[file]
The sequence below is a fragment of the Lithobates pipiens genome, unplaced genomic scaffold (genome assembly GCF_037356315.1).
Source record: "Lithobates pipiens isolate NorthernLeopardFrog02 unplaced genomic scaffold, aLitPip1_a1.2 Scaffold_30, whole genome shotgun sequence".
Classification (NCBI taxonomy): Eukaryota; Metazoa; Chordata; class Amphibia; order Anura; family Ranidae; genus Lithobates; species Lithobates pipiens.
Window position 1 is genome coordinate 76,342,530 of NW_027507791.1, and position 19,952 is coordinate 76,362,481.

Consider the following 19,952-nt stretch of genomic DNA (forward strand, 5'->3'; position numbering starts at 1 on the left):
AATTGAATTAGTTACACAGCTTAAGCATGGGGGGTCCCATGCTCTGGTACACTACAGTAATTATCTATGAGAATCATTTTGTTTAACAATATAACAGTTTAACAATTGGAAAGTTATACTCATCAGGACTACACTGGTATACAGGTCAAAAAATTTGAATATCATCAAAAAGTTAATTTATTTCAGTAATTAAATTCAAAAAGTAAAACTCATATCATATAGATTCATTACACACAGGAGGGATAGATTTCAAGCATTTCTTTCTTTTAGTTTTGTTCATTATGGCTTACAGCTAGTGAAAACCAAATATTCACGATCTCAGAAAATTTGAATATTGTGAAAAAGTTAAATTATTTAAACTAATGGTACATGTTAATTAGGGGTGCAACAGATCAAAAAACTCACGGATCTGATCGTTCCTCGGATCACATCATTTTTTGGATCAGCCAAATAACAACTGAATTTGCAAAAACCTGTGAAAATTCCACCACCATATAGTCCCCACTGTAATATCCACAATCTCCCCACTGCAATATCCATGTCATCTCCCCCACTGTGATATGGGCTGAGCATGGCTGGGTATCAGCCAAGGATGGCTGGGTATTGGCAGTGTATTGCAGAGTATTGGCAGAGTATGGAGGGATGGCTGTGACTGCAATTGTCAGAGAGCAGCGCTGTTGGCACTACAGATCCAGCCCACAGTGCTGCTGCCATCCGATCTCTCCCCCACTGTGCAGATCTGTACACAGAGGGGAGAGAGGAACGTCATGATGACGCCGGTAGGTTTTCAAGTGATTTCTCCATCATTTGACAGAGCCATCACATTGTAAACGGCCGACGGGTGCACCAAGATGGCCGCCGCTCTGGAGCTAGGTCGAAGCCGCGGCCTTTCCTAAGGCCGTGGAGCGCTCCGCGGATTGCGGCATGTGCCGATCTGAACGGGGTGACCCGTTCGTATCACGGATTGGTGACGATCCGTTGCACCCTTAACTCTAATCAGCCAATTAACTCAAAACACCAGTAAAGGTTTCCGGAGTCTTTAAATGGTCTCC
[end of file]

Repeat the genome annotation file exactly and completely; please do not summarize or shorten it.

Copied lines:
The sequence below is a fragment of the Lithobates pipiens genome, unplaced genomic scaffold (genome assembly GCF_037356315.1).
Source record: "Lithobates pipiens isolate NorthernLeopardFrog02 unplaced genomic scaffold, aLitPip1_a1.2 Scaffold_30, whole genome shotgun sequence".
Classification (NCBI taxonomy): Eukaryota; Metazoa; Chordata; class Amphibia; order Anura; family Ranidae; genus Lithobates; species Lithobates pipiens.
Window position 1 is genome coordinate 76,342,530 of NW_027507791.1, and position 19,952 is coordinate 76,362,481.

Consider the following 19,952-nt stretch of genomic DNA (forward strand, 5'->3'; position numbering starts at 1 on the left):
AATTGAATTAGTTACACAGCTTAAGCATGGGGGGTCCCATGCTCTGGTACACTACAGTAATTATCTATGAGAATCATTTTGTTTAACAATATAACAGTTTAACAATTGGAAAGTTATACTCATCAGGACTACACTGGTATACAGGTCAAAAAATTTGAATATCATCAAAAAGTTAATTTATTTCAGTAATTAAATTCAAAAAGTAAAACTCATATCATATAGATTCATTACACACAGGAGGGATAGATTTCAAGCATTTCTTTCTTTTAGTTTTGTTCATTATGGCTTACAGCTAGTGAAAACCAAATATTCACGATCTCAGAAAATTTGAATATTGTGAAAAAGTTAAATTATTTAAACTAATGGTACATGTTAATTAGGGGTGCAACAGATCAAAAAACTCACGGATCTGATCGTTCCTCGGATCACATCATTTTTTGGATCAGCCAAATAACAACTGAATTTGCAAAAACCTGTGAAAATTCCACCACCATATAGTCCCCACTGTAATATCCACAATCTCCCCACTGCAATATCCATGTCATCTCCCCCACTGTGATATGGGCTGAGCATGGCTGGGTATCAGCCAAGGATGGCTGGGTATTGGCAGTGTATTGCAGAGTATTGGCAGAGTATGGAGGGATGGCTGTGACTGCAATTGTCAGAGAGCAGCGCTGTTGGCACTACAGATCCAGCCCACAGTGCTGCTGCCATCCGATCTCTCCCCCACTGTGCAGATCTGTACACAGAGGGGAGAGAGGAACGTCATGATGACGCCGGTAGGTTTTCAAGTGATTTCTCCATCATTTGACAGAGCCATCACATTGTAAACGGCCGACGGGTGCACCAAGATGGCCGCCGCTCTGGAGCTAGGTCGAAGCCGCGGCCTTTCCTAAGGCCGTGGAGCGCTCCGCGGATTGCGGCATGTGCCGATCTGAACGGGGTGACCCGTTCGTATCACGGATTGGTGACGATCCGTTGCACCCTTAACTCTAATCAGCCAATTAACTCAAAACACCAGTAAAGGTTTCCGGAGTCTTTAAATGGTCTCC